Athlete's sophomore record is truly more mature, even if that is the musical equivalent to saying a girl has a "nice personality." The songs are rich and honest, addressing some difficult life issues poetically and with candor. Even though I abhor the final track of Tourist, the album has continued to impress me with each listen. There is some intangible quality to the songs that make me think the songs are about something more or bigger or other....

Listen to the songs for yourself--or better yet, take in an entire album, preferrably in one sitting, and you can decide.

From Vehicles And Animals:

You Got The Style (mp3)

From Tourist:

Half Light (mp3)

Wires (mp3)

Sunday, September 25, 2005

Fall single

I'm mired in moving boxes, packing tape and cleaning supplies, so this will be a quickie. (And fair warning: Because I'm moving at the end of this week, things could be skimpy from this end for the next 10 or so days.)

I just got the latest issue of Magnet, which comes with a sampler disc that includes a single from The Fall's next record, Fall Heads Roll (scheduled for a November release from Narnack). I can't say I'm into this--it just doesn't sound like The Fall to me. Not dark-sounding enough . . . or something.

I Can Hear The Grass Grow (mp3) - The Fall

But then, I'm not a huge authority on The Fall. I love This Nation's Saving Grace and keep meaning to spend more time with some of the other records, but never seem to get around to it. Though I realize that if I did, I'd probably adore them. (Damn this blog and its time suckage properties!) Mostly I appreciate The Fall for their massive influence on my beloved Pavement. Slanted and Enchanted never would've happened if it hadn't have been for Mark E. Smith.

L.A. (mp3) - The Fall

No Life Singed Her (mp3) - Pavement (Live at Brixton Academy, London, 1992)

Update: An anonymous comment tells me the new Fall track is a cover of a song by 60s band The Move. At least give my ear credit for knowing it didn't sound like the usual material.

Friday, September 23, 2005

Call the cops

The Cops

So when I came across Seattle band The Cops, my first thought was, I can't believe no one's used the name before. Turns out, there's an Australian band called The Cops and they seem to enjoy a fairly high profile in their home country. I'm not a music industry lawyer (don't worry--I'm not a lawyer at all), but something tells me one or the other band is gonna have to add "US" or "AU" to their name. (Remember Charlatans UK?) Maybe we can organize a battle of the bands and let them duke it out, musically speaking.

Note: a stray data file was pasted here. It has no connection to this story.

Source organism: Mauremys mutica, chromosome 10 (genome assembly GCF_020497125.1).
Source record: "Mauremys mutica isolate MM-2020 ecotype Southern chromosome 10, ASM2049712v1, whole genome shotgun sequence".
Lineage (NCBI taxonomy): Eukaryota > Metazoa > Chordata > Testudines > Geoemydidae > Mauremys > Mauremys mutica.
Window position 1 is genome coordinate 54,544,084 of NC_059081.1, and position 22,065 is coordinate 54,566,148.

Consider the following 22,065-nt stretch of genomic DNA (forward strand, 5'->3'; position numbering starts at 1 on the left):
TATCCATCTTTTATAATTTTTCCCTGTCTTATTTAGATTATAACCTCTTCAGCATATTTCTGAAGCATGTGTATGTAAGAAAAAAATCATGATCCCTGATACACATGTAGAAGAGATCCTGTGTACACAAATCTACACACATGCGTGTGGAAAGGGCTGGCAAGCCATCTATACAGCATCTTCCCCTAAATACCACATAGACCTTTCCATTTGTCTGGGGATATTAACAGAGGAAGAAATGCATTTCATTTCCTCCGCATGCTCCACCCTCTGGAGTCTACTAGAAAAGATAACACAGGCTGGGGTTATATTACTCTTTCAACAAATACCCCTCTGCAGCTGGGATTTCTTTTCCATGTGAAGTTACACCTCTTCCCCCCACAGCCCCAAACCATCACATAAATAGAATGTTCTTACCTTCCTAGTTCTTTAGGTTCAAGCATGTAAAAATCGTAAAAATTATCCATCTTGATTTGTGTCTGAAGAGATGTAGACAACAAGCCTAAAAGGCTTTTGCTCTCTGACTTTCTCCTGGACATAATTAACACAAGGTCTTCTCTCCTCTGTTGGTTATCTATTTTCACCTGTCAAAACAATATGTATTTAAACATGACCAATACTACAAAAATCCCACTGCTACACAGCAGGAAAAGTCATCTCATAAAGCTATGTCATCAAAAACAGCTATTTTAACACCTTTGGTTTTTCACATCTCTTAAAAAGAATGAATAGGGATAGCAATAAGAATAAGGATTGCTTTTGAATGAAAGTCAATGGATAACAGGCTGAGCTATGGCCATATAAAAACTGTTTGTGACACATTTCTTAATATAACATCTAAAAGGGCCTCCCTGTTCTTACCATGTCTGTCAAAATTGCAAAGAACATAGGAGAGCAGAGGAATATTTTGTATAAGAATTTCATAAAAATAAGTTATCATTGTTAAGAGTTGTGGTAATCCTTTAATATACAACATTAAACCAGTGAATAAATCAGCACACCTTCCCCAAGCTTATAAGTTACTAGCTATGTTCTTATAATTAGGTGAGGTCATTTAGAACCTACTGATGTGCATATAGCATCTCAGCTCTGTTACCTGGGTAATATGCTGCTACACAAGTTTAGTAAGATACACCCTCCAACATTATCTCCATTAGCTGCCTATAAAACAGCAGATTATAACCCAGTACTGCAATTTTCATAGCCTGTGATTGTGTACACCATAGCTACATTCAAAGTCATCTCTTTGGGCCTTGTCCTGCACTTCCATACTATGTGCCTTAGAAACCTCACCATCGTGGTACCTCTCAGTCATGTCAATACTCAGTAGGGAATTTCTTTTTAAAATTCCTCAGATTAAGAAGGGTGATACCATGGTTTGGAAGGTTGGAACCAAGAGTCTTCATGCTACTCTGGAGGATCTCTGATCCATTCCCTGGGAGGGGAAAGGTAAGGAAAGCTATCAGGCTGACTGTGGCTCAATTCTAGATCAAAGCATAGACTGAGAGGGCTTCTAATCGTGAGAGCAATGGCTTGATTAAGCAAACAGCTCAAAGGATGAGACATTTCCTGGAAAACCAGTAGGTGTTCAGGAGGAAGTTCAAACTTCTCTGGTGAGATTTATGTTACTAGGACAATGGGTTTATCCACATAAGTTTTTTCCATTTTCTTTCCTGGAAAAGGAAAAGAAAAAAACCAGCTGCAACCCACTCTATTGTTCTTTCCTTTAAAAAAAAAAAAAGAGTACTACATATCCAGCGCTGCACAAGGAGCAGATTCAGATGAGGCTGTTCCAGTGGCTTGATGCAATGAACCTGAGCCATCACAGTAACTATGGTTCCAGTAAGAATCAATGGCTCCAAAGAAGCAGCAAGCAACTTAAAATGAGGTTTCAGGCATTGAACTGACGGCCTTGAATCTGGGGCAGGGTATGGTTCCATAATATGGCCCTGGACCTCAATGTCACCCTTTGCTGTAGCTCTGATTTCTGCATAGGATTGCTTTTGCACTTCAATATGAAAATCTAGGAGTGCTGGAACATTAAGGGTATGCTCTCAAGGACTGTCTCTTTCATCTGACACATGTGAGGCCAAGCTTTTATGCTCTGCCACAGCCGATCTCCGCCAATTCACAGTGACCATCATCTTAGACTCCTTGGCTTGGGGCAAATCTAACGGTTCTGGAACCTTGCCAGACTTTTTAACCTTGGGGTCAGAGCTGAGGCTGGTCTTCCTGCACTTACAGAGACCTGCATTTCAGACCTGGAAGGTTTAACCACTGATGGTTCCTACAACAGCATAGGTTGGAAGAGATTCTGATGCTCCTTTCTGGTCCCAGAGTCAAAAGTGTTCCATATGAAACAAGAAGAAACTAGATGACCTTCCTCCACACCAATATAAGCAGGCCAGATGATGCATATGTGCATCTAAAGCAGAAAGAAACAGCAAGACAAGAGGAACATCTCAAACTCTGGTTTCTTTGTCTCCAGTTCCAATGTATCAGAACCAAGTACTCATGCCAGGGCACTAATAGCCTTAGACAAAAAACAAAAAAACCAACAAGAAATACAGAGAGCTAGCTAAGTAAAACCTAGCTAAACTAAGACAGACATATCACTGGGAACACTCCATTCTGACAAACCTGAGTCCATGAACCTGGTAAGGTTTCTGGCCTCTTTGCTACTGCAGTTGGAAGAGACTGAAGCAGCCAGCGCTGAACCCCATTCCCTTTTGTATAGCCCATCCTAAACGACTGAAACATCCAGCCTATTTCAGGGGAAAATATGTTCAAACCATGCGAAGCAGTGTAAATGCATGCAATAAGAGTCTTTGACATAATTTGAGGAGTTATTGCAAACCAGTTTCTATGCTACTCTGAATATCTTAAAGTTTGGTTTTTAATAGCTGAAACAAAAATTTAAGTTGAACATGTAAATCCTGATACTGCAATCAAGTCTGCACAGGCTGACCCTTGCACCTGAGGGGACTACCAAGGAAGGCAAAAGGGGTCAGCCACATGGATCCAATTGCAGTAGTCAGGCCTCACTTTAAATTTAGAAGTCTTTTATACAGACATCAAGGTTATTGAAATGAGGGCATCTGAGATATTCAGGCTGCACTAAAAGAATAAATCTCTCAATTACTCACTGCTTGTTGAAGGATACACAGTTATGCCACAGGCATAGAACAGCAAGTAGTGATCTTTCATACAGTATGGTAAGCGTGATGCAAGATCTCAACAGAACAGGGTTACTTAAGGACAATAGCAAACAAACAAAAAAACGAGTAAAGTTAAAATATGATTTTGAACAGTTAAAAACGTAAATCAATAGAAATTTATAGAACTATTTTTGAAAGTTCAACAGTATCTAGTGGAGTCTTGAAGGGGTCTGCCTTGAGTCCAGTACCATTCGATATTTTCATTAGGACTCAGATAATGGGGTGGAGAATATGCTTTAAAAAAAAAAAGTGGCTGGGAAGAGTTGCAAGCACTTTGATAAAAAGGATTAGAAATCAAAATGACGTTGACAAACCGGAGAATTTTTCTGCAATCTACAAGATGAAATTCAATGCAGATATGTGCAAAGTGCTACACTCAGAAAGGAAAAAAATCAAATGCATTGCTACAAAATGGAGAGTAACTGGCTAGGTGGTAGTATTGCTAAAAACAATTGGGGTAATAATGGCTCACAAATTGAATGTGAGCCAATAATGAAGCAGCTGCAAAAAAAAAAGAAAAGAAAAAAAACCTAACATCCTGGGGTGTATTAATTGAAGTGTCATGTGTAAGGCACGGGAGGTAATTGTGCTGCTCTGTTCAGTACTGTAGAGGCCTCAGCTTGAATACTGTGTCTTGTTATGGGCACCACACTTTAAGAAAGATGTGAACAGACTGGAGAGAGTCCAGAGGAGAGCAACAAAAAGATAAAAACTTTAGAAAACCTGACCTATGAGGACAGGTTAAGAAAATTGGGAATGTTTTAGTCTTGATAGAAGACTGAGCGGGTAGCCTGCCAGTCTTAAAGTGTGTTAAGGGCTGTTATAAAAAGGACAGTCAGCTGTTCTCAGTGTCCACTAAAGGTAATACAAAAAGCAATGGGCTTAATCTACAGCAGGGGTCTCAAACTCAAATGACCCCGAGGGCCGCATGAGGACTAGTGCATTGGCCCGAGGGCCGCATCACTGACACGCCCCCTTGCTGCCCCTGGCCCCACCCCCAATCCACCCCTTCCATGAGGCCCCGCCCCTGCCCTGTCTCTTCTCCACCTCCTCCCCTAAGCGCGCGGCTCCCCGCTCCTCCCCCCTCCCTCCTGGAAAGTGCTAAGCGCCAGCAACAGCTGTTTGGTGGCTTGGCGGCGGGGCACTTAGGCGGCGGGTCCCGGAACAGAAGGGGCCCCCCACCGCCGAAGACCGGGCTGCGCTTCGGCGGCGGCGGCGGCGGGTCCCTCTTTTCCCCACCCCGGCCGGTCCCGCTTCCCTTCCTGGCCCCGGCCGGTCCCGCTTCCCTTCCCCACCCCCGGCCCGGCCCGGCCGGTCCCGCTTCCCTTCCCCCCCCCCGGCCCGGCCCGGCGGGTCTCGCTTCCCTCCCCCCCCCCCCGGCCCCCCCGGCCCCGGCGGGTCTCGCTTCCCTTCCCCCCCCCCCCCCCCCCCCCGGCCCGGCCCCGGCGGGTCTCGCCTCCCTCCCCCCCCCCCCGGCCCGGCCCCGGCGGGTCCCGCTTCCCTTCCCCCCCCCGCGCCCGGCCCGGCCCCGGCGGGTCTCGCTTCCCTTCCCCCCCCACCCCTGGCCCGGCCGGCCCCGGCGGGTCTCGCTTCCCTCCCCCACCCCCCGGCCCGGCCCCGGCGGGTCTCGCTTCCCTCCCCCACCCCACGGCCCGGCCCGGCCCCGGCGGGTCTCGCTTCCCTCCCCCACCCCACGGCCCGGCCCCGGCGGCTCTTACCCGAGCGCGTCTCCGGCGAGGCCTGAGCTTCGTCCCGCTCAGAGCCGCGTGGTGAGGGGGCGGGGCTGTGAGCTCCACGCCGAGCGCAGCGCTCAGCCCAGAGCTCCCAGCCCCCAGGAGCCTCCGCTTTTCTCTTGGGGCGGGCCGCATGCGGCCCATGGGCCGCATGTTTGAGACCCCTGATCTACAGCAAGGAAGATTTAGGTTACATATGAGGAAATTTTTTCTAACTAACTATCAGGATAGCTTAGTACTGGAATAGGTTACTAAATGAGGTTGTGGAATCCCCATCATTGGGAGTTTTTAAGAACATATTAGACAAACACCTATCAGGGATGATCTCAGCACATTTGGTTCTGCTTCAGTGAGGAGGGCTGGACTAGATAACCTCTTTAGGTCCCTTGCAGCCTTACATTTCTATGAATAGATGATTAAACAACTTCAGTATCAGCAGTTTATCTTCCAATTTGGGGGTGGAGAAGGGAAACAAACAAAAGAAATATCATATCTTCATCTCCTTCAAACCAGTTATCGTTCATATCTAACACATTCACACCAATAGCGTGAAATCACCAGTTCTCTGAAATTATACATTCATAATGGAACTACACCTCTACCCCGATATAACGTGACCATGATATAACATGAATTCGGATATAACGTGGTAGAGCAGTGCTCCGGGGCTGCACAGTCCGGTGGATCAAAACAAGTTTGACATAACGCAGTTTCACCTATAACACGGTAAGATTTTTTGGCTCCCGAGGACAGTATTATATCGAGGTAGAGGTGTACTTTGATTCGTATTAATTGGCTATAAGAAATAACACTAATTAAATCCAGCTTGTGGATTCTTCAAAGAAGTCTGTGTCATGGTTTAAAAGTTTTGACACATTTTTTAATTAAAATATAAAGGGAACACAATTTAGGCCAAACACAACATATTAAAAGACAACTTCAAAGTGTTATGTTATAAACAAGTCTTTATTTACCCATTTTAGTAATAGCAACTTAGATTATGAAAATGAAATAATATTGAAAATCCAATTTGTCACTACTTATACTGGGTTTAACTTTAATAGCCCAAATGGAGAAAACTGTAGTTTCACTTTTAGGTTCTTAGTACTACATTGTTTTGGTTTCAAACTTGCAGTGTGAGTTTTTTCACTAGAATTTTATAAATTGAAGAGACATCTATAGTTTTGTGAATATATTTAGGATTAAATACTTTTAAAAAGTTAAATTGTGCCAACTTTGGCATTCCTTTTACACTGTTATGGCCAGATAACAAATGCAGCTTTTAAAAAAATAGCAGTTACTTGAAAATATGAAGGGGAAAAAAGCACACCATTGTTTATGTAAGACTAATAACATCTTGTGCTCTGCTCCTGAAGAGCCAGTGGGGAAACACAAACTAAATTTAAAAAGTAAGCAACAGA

But that's neither here nor there--the American Cops have some songs you would like. "Protection Act" and "Working The Wall" off their first EP Why Kids Go Wrong, owe an obvious debt to The Clash. "Protection" in particular has the Clash's ragged reggae rhythms, punchy guitar work and strident vocals. But I also hear SoCal hardcore like Bad Religion in the earnest melodic punk elements of "Wall" (go to to band's site to download) and "Living With A Ghost." The Cops' full-length Get Good Or Stay Bad (pre-order through Mt. Fuji Records) will be released in November.

Protection Act (mp3) - The Cops

Living With A Ghost (mp3) - The Cops

The Guns of Brixton (mp3) - The Clash

What Can You Do? (mp3) - Bad Religion

Wednesday, September 21, 2005

New pastiche heroes

When The Beta Band called it quits a year ago August, the genre-hopping heroes to zeros cited perhaps the most astonishing excuse in the book: They were disappointed by record sales. You mean they were trying to be popular, gasped thousands of faithful fans who'd suffered Mason and Co's painful eccentricities ("The Beta Band Rap") for the sake of exhilarating highs like "Broken Up Adingdong" and "Inner Meet Me." Because if they were actually trying to move units, they could have taken a more direct route than mashing classic 60s pop, folk, techno, country, funk, dub (and whatever else caught their ear that particular day), applying a liberal paste of obscure samples and routinely pushing the 8-minute mark. In terms of artistic output, luck (or massive talent) was usually on their side and in their too-short history the Betas created some of the best music in any genre. But with a few exceptions ("Dry The Rain," and, yeah, that last album) their work wasn't usually very accessible.

God, do I miss them. Compared to the Beta Band, almost everything on the pop side of things sounds dull as drying paint, everything on the experimental end, pretentious and tiresome. I console myself with the back catalog, Steve Mason's King Biscuit Time project and fab new pastiche pop bands like The Shortwave Set.

But really, I shouldn't say "like," because no one right now sounds quite like Shortwave. On their Debt Collection LP and Slingshot EP (buy through iTunes in the U.S.), the London-based band heaps thrift-store record samples, improbable dance grooves and odd moments of sonic breakdown on a base of acoustic guitar and charming boy/girl vocals. These songs aren't as sonically complex or detailed as the Beta's work and they don't employ the same studio wizardry, but songs like "Slingshot" and "Is It Any Wonder" are intricate and imaginative. The band's two releases are some of the freshest, smartest, catchiest recordings I've heard all year. People are finally catching up to the challenges of eclectic pop, and I think (I hope) Shortwave Set's gonna get the audience they deserve.